Facebook releases plan to halt government manipulation of the platform

The social network is working around the clock to stop the spread of misinformation and manipulation of public discussions.

Facebook CEO Mark Zuckerberg speaks at his company’s annual F8 developer conference, April 18, 2017, in San Jose, Calif. CREDIT: AP Photo/Noah Berger
Facebook CEO Mark Zuckerberg speaks at his company’s annual F8 developer conference, April 18, 2017, in San Jose, Calif. CREDIT: AP Photo/Noah Berger

Facebook is taking a hard stance against the weaponized use of fake news.

In a security report the social network released Thursday, the company named “information operations” or strategic actions governments and individuals use to distort public opinion as one of the platforms biggest challenges.

Unlike clicks-for-pay scams and hacks, information operations, which can amplify false news through fake accounts, are complex and not easily deterred. But Facebook said it will use machine learning and artificial intelligence to better identify and eliminate fake accounts that amplify false stories for political influence.

The 2016 presidential election, which saw multiple controversies around fake news and politically motivated hacks, was the impetus for the cybersecurity report and revealed evidence that larger disinformation campaigns were in play.

“During the 2016 U.S. presidential election season, we responded to several situations that we assessed to fit the pattern of information operations,” the report states. “We have no evidence of any Facebook accounts being compromised as part of this activity, but, nonetheless, we detected and monitored these efforts in order to protect the authentic connections that define our platform.”

Facebook didn’t say which state actors were linked with the information operations during the election, but said its “data does not contradict” the U.S. Director of National Intelligence report issued in January. The DNI named Russian President Vladimir Putin as behind the influence campaign targeting the election.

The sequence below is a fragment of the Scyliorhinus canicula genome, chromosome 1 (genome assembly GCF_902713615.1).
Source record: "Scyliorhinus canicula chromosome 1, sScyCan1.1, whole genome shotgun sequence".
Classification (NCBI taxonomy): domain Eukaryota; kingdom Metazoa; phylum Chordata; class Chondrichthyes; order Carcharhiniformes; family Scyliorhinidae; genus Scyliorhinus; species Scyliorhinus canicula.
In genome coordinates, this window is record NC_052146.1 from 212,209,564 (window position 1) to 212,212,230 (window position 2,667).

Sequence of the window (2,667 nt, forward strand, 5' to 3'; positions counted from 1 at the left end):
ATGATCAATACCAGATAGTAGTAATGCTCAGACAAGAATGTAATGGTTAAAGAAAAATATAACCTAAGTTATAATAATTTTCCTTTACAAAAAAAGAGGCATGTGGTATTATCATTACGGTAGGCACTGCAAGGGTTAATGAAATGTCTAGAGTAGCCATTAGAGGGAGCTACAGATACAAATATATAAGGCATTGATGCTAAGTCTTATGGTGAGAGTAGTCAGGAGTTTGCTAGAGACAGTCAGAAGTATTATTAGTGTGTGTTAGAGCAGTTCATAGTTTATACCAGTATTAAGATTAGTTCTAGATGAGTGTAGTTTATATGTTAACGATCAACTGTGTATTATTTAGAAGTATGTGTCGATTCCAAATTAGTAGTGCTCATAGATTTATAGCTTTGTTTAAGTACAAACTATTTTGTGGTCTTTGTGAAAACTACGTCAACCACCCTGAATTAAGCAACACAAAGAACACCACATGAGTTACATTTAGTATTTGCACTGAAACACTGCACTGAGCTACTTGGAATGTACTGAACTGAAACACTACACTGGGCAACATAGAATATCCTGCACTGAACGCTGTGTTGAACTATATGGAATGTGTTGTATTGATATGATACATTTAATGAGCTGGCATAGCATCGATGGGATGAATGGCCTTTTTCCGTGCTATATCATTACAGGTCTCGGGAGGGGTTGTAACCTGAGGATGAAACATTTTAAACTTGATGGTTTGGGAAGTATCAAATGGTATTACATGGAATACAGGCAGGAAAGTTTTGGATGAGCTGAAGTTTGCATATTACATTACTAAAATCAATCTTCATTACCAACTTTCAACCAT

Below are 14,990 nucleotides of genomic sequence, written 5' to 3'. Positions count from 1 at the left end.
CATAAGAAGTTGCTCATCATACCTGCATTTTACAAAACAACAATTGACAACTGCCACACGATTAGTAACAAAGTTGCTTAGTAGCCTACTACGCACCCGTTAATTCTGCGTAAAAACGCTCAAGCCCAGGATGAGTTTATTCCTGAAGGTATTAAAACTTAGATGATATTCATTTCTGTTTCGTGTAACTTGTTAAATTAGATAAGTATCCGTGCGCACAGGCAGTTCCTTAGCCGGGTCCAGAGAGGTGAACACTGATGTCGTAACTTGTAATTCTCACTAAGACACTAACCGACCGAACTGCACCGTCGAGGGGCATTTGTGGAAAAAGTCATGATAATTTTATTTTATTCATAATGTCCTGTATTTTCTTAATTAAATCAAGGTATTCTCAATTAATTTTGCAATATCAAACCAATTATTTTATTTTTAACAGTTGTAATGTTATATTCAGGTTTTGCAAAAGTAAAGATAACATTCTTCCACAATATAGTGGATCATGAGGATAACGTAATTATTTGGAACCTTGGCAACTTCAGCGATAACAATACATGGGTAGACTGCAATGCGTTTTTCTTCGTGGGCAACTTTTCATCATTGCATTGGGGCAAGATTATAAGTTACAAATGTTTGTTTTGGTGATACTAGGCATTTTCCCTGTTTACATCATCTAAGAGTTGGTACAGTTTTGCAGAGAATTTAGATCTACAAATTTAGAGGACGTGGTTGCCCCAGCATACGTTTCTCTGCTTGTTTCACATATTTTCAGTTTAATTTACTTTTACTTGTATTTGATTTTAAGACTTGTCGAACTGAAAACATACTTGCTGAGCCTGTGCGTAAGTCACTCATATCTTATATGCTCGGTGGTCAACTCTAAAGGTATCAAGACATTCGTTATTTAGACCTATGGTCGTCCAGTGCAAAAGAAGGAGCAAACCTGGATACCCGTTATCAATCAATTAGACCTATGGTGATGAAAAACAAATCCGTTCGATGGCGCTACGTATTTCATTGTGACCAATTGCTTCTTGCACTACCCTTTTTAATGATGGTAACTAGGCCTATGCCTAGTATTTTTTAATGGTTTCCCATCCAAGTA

Facebook’s report follows its suspending more than 30,000 accounts earlier this month ahead of the first round of voting in France’s presidential election, and months of scrutiny and criticism of the company’s slow response to the fake news phenomenon.

Since the U.S. election’s conclusion, Facebook has released several initiatives and tools aimed at helping users identify reputable news stories and sources, but has called information operations “insidious” because it “ obscures and impairs” people’s ability to have genuine conversations.

Ultimately, the report concluded that while Facebook will do everything it can to stop information operations, it’s up to society as a whole to protect itself from falsehoods online.

“In the end, societies will only be able to resist external information operations if all citizens have the necessary media literacy to distinguish true news from misinformation,” amplified through leaked or stolen data and fake news, Facebook wrote.